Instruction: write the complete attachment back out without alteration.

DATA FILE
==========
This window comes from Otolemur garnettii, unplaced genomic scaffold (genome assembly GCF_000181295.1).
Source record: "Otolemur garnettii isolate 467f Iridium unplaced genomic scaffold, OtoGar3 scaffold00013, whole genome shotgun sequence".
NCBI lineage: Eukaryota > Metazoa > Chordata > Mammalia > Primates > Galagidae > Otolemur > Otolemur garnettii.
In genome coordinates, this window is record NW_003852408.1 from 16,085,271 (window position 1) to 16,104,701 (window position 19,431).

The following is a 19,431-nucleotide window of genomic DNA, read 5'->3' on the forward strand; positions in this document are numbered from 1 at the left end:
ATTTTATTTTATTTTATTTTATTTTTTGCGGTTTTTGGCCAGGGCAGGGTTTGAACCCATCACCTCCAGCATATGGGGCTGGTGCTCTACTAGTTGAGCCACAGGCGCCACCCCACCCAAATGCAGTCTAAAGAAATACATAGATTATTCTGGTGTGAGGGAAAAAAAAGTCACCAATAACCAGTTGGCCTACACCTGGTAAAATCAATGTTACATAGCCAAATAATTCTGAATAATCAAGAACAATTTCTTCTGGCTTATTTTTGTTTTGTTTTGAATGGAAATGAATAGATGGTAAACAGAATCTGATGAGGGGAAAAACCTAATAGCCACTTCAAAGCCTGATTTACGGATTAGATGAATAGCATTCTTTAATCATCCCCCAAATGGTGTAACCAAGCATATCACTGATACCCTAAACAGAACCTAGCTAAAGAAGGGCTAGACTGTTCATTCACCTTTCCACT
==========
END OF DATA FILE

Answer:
This window comes from Otolemur garnettii, unplaced genomic scaffold (genome assembly GCF_000181295.1).
Source record: "Otolemur garnettii isolate 467f Iridium unplaced genomic scaffold, OtoGar3 scaffold00013, whole genome shotgun sequence".
NCBI lineage: Eukaryota > Metazoa > Chordata > Mammalia > Primates > Galagidae > Otolemur > Otolemur garnettii.
In genome coordinates, this window is record NW_003852408.1 from 16,085,271 (window position 1) to 16,104,701 (window position 19,431).

The following is a 19,431-nucleotide window of genomic DNA, read 5'->3' on the forward strand; positions in this document are numbered from 1 at the left end:
ATTTTATTTTATTTTATTTTATTTTTTGCGGTTTTTGGCCAGGGCAGGGTTTGAACCCATCACCTCCAGCATATGGGGCTGGTGCTCTACTAGTTGAGCCACAGGCGCCACCCCACCCAAATGCAGTCTAAAGAAATACATAGATTATTCTGGTGTGAGGGAAAAAAAAGTCACCAATAACCAGTTGGCCTACACCTGGTAAAATCAATGTTACATAGCCAAATAATTCTGAATAATCAAGAACAATTTCTTCTGGCTTATTTTTGTTTTGTTTTGAATGGAAATGAATAGATGGTAAACAGAATCTGATGAGGGGAAAAACCTAATAGCCACTTCAAAGCCTGATTTACGGATTAGATGAATAGCATTCTTTAATCATCCCCCAAATGGTGTAACCAAGCATATCACTGATACCCTAAACAGAACCTAGCTAAAGAAGGGCTAGACTGTTCATTCACCTTTCCACT